using one's academic titles

Subject: using one's academic titles
From: Cathy Quinones <quinones -at- MINDSPRING -dot- COM>
Date: Fri, 27 Dec 1996 21:14:48 -0500

I'd love to hear what TW's think about this situation:

SCENARIO: My partner and I both have Ph.D's and do freelance technical and
business writing. Our degrees are in biology, which may or may not relate
to the content/topic of the jobs we take. How often should we "flash"
our titles??

MY OPINION: I feel it's adequate to have "Ph.D" on our business cards, and
when signing official documents (e.g., on cover letter accompanying a
completed project, on correspondence related to the job, etc.). I
don't think it is necessary to put these title on the document itself,
when authorship of the report is declared.

In science journals, for instance, the title of the person is not
included in the authorship line (the quality of the publication is what
counts, in theory!, not the authors' degrees). I feel that whatever
"edge" this title gives, it should register with the person (hereafter
"boss") who authorized the contract, and that the audience will pass their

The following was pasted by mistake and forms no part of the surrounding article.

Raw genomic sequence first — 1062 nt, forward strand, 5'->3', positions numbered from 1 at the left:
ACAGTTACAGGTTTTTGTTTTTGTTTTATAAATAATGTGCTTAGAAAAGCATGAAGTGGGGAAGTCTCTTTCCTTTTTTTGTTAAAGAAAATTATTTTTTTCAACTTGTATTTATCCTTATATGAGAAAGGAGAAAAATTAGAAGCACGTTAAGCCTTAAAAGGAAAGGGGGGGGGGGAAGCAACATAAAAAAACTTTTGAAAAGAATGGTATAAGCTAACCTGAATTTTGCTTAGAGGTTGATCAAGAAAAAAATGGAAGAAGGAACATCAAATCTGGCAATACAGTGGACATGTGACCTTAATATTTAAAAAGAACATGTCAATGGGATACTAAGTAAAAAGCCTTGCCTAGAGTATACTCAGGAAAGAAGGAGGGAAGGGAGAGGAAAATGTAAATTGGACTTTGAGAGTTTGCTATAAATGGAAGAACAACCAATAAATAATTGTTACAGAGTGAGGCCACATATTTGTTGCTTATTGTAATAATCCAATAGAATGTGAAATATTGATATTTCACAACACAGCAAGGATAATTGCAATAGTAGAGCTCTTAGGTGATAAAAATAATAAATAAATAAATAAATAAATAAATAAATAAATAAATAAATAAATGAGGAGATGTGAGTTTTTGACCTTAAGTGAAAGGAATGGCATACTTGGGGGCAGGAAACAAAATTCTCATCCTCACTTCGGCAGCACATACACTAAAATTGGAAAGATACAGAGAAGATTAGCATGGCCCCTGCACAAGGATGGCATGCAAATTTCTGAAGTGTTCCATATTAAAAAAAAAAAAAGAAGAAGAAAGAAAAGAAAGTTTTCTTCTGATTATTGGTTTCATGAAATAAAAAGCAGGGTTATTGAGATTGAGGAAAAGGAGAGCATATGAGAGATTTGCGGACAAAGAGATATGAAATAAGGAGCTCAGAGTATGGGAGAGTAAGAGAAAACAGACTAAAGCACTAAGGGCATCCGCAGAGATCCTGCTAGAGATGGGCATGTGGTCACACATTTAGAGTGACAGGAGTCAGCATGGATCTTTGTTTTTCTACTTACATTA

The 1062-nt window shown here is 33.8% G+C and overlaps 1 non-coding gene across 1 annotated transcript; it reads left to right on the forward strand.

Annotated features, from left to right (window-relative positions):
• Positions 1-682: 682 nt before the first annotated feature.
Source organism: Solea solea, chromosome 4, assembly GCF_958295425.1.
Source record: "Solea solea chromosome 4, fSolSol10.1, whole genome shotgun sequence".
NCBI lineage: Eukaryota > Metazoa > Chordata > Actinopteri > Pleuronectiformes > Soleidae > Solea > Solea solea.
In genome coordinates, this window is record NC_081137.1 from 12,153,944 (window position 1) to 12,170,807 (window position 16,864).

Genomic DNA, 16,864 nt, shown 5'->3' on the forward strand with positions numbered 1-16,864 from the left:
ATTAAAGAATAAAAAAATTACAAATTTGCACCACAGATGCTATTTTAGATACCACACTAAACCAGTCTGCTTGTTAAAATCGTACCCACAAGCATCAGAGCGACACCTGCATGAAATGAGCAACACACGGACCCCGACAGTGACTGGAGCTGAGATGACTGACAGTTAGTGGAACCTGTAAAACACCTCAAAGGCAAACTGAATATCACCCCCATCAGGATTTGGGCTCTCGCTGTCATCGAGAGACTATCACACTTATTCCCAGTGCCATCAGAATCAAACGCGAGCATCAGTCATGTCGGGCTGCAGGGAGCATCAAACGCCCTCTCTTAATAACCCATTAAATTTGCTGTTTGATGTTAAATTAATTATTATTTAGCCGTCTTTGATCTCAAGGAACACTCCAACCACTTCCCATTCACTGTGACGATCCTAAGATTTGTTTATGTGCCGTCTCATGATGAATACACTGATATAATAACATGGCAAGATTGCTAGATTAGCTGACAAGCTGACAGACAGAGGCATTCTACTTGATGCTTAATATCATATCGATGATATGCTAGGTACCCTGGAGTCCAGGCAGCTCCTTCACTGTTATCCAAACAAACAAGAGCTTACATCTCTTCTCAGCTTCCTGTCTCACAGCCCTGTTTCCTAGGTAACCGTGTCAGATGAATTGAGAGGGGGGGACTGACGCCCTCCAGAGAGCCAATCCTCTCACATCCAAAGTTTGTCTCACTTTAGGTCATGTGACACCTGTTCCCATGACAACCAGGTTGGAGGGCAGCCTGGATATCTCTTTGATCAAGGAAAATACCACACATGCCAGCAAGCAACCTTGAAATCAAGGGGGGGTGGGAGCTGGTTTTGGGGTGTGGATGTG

own judgement on the content. The "boss" in this case is asking why we
didn't put our titles on the authorship page. The boss feels that our
title lends additional credibility to the report, and that since this is
BUSINESS (not academia), our titles simply make the report more
impressive. I am getting the feeling there's a subtext here:
that we missed an opportunity to make the boss look good to her peers and
superiors. By disclosing our titles, we apparently would have also
advertised the boss's good judgement in hiring what others would assume to
be extremely well qualified contractors.

In re-reading that last paragraph I just thought "the answer is, give the
boss what she want, she paid for it" :) :) :) That seems like a quite
legitimate reason.

What do you say, am I just guilty of misplaced idealism/modesty leading to
horrendous marketing? I mention marketing because, as these reports float
about, people that don't know us may want to use our services, and if the
Ph.D. titles brings in business, then it would be utterly stupid not to include
them. In the future, should I ask the boss "do you want our titles on the
report?" or should we always use them? This situation makes me very
antsy: should I write to Ms. Manners??! I am always underwhelmed
when people introduce themselves as Dr. Whatever in situations where their
titles are irrelevant; in this case, I'm worried I'm confusing social etiquette and
business saavy.

Thanks for all input.

Cathy
cquinon -at- emory -dot- edu
quinones -at- mindspring -dot- com


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